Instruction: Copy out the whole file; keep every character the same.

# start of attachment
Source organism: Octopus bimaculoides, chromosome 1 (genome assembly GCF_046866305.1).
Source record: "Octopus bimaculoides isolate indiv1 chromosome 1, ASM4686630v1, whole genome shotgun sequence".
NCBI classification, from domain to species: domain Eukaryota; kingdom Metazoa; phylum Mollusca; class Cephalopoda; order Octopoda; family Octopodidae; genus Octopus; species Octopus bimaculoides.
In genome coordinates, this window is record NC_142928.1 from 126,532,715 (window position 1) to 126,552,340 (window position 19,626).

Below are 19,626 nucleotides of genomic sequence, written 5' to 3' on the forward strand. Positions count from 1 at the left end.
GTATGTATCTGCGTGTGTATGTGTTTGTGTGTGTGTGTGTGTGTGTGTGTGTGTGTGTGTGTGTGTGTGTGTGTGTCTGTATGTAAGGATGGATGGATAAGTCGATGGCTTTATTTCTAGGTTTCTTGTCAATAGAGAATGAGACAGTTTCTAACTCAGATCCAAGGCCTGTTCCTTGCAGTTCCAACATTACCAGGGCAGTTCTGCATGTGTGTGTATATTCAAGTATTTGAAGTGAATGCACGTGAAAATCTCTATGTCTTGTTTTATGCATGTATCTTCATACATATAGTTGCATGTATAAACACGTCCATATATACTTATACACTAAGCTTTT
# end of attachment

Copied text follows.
Source organism: Octopus bimaculoides, chromosome 1 (genome assembly GCF_046866305.1).
Source record: "Octopus bimaculoides isolate indiv1 chromosome 1, ASM4686630v1, whole genome shotgun sequence".
NCBI classification, from domain to species: domain Eukaryota; kingdom Metazoa; phylum Mollusca; class Cephalopoda; order Octopoda; family Octopodidae; genus Octopus; species Octopus bimaculoides.
In genome coordinates, this window is record NC_142928.1 from 126,532,715 (window position 1) to 126,552,340 (window position 19,626).

Below are 19,626 nucleotides of genomic sequence, written 5' to 3' on the forward strand. Positions count from 1 at the left end.
GTATGTATCTGCGTGTGTATGTGTTTGTGTGTGTGTGTGTGTGTGTGTGTGTGTGTGTGTGTGTGTGTGTGTGTGTCTGTATGTAAGGATGGATGGATAAGTCGATGGCTTTATTTCTAGGTTTCTTGTCAATAGAGAATGAGACAGTTTCTAACTCAGATCCAAGGCCTGTTCCTTGCAGTTCCAACATTACCAGGGCAGTTCTGCATGTGTGTGTATATTCAAGTATTTGAAGTGAATGCACGTGAAAATCTCTATGTCTTGTTTTATGCATGTATCTTCATACATATAGTTGCATGTATAAACACGTCCATATATACTTATACACTAAGCTTTT